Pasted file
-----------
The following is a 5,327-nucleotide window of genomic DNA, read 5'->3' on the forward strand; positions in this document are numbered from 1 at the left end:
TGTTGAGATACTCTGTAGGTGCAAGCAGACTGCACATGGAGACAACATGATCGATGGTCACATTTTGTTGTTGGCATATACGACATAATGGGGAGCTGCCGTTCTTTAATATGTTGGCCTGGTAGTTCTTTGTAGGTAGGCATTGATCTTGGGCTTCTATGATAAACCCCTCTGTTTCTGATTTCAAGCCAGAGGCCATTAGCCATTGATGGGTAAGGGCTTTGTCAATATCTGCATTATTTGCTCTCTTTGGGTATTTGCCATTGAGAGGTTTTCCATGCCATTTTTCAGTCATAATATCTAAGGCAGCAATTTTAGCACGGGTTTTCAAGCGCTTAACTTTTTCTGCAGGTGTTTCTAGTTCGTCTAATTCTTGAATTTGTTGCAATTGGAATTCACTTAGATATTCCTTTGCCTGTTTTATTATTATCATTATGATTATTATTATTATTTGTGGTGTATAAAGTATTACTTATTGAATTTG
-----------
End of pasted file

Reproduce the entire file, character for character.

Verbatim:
The following is a 5,327-nucleotide window of genomic DNA, read 5'->3' on the forward strand; positions in this document are numbered from 1 at the left end:
TGTTGAGATACTCTGTAGGTGCAAGCAGACTGCACATGGAGACAACATGATCGATGGTCACATTTTGTTGTTGGCATATACGACATAATGGGGAGCTGCCGTTCTTTAATATGTTGGCCTGGTAGTTCTTTGTAGGTAGGCATTGATCTTGGGCTTCTATGATAAACCCCTCTGTTTCTGATTTCAAGCCAGAGGCCATTAGCCATTGATGGGTAAGGGCTTTGTCAATATCTGCATTATTTGCTCTCTTTGGGTATTTGCCATTGAGAGGTTTTCCATGCCATTTTTCAGTCATAATATCTAAGGCAGCAATTTTAGCACGGGTTTTCAAGCGCTTAACTTTTTCTGCAGGTGTTTCTAGTTCGTCTAATTCTTGAATTTGTTGCAATTGGAATTCACTTAGATATTCCTTTGCCTGTTTTATTATTATCATTATGATTATTATTATTATTTGTGGTGTATAAAGTATTACTTATTGAATTTG